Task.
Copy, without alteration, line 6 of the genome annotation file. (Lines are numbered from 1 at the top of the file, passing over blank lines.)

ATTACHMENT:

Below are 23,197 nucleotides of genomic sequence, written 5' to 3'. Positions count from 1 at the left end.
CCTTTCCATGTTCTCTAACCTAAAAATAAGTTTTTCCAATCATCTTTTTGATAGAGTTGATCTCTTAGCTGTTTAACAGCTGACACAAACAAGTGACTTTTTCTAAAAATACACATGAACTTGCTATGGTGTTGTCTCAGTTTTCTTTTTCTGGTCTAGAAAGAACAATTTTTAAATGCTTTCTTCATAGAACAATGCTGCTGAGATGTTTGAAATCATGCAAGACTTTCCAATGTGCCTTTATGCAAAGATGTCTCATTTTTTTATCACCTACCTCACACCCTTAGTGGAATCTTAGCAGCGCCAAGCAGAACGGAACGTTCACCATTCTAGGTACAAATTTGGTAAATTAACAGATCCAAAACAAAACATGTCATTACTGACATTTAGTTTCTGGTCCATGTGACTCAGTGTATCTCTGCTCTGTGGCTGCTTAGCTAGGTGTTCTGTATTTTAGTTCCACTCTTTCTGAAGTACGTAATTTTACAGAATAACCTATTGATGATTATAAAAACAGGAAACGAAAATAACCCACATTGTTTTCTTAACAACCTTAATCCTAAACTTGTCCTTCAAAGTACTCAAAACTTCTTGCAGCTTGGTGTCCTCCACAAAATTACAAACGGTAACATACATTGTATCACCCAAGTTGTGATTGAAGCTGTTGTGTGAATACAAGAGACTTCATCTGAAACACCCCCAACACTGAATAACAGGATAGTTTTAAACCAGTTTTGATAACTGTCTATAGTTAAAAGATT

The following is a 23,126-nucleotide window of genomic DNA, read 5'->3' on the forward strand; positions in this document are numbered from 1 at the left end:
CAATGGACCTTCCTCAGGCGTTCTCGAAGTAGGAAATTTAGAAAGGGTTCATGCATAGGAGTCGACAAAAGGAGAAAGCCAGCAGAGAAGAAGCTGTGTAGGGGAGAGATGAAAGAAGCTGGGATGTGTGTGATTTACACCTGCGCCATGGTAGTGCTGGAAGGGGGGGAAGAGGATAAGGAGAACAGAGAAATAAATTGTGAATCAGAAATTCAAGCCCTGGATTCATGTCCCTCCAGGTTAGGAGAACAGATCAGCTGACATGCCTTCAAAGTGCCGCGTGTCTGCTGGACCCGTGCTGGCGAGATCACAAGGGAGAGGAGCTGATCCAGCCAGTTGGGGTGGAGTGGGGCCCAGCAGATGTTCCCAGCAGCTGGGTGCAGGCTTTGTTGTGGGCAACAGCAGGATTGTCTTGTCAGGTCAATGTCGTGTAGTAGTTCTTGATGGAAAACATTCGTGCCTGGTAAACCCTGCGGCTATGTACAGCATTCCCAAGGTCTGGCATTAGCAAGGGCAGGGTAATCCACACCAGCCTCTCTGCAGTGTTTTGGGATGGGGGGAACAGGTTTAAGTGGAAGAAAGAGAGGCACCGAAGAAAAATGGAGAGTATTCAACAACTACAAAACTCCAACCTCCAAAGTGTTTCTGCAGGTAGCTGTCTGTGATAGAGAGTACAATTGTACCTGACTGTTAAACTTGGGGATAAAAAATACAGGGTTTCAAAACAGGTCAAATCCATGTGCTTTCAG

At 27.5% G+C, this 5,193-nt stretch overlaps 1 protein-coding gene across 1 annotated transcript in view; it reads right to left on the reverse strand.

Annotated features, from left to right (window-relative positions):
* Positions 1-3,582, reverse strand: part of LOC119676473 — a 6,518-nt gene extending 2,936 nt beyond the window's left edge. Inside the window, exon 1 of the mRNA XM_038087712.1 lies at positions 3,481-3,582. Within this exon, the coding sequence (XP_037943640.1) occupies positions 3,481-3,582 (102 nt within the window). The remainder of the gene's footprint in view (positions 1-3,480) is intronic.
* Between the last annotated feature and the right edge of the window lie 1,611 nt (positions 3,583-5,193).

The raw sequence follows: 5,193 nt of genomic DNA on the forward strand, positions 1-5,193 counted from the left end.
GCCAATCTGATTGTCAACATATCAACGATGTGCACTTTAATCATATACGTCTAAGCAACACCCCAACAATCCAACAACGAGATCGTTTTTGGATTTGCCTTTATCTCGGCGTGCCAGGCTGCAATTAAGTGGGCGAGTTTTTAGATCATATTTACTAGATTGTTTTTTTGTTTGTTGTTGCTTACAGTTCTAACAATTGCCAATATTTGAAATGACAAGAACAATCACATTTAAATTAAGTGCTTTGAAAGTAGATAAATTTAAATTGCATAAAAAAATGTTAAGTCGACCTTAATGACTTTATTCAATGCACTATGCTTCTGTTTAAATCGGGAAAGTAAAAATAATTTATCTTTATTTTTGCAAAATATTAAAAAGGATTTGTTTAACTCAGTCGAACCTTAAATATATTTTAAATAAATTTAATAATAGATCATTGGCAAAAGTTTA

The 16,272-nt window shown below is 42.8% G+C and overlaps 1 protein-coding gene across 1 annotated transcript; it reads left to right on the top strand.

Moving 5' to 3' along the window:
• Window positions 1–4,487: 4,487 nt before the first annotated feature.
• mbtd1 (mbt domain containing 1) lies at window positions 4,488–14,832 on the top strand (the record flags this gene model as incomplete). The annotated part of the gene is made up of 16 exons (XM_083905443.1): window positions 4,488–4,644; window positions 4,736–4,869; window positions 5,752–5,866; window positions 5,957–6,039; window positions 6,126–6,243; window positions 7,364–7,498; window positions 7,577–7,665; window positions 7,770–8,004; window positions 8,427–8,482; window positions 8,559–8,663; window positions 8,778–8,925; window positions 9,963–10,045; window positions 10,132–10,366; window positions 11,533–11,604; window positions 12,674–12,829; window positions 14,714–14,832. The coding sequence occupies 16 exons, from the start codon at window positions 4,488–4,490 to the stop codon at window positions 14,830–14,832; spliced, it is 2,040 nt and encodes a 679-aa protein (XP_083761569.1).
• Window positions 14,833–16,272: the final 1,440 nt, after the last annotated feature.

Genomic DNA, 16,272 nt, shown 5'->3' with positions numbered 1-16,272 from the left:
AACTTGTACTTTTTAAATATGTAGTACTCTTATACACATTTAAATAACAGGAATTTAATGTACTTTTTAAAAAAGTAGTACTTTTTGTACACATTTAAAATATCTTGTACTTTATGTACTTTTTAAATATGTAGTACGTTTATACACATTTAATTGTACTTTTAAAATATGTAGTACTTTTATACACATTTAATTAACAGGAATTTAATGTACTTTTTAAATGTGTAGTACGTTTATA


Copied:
Annotated features, from left to right (window-relative positions):